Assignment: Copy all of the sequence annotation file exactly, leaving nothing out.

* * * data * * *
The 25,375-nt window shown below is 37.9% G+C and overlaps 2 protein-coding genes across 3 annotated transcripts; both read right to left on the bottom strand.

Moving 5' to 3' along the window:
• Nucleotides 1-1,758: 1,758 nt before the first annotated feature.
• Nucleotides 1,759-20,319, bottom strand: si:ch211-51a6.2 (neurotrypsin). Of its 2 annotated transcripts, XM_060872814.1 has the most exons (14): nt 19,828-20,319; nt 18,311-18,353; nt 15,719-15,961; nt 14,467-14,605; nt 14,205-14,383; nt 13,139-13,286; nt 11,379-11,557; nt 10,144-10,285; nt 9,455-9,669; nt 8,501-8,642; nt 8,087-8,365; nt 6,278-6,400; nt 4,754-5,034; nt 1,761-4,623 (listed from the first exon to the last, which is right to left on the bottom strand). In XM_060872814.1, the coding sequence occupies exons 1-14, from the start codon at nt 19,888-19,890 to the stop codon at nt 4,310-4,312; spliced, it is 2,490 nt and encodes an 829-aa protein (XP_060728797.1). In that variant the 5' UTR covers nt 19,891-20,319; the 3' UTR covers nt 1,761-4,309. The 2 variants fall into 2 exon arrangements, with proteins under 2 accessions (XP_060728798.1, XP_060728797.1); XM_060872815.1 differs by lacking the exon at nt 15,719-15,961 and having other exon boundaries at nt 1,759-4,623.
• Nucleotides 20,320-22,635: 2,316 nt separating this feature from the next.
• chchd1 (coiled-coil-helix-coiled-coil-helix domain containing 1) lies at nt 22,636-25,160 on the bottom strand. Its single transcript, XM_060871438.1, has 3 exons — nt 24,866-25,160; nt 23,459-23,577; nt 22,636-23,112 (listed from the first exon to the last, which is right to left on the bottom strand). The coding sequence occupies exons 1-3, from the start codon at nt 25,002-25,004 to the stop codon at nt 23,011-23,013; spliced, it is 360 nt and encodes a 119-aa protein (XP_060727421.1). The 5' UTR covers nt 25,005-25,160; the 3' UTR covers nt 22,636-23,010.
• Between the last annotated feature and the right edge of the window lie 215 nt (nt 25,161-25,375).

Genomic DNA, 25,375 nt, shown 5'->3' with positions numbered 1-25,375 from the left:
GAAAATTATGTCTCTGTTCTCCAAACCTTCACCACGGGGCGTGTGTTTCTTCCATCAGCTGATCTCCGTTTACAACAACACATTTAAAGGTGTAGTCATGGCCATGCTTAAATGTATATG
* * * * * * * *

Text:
The 25,375-nt window shown below is 37.9% G+C and overlaps 2 protein-coding genes across 3 annotated transcripts; both read right to left on the bottom strand.

Moving 5' to 3' along the window:
• Nucleotides 1-1,758: 1,758 nt before the first annotated feature.
• Nucleotides 1,759-20,319, bottom strand: si:ch211-51a6.2 (neurotrypsin). Of its 2 annotated transcripts, XM_060872814.1 has the most exons (14): nt 19,828-20,319; nt 18,311-18,353; nt 15,719-15,961; nt 14,467-14,605; nt 14,205-14,383; nt 13,139-13,286; nt 11,379-11,557; nt 10,144-10,285; nt 9,455-9,669; nt 8,501-8,642; nt 8,087-8,365; nt 6,278-6,400; nt 4,754-5,034; nt 1,761-4,623 (listed from the first exon to the last, which is right to left on the bottom strand). In XM_060872814.1, the coding sequence occupies exons 1-14, from the start codon at nt 19,888-19,890 to the stop codon at nt 4,310-4,312; spliced, it is 2,490 nt and encodes an 829-aa protein (XP_060728797.1). In that variant the 5' UTR covers nt 19,891-20,319; the 3' UTR covers nt 1,761-4,309. The 2 variants fall into 2 exon arrangements, with proteins under 2 accessions (XP_060728798.1, XP_060728797.1); XM_060872815.1 differs by lacking the exon at nt 15,719-15,961 and having other exon boundaries at nt 1,759-4,623.
• Nucleotides 20,320-22,635: 2,316 nt separating this feature from the next.
• chchd1 (coiled-coil-helix-coiled-coil-helix domain containing 1) lies at nt 22,636-25,160 on the bottom strand. Its single transcript, XM_060871438.1, has 3 exons — nt 24,866-25,160; nt 23,459-23,577; nt 22,636-23,112 (listed from the first exon to the last, which is right to left on the bottom strand). The coding sequence occupies exons 1-3, from the start codon at nt 25,002-25,004 to the stop codon at nt 23,011-23,013; spliced, it is 360 nt and encodes a 119-aa protein (XP_060727421.1). The 5' UTR covers nt 25,005-25,160; the 3' UTR covers nt 22,636-23,010.
• Between the last annotated feature and the right edge of the window lie 215 nt (nt 25,161-25,375).

Genomic DNA, 25,375 nt, shown 5'->3' with positions numbered 1-25,375 from the left:
GAAAATTATGTCTCTGTTCTCCAAACCTTCACCACGGGGCGTGTGTTTCTTCCATCAGCTGATCTCCGTTTACAACAACACATTTAAAGGTGTAGTCATGGCCATGCTTAAATGTATATG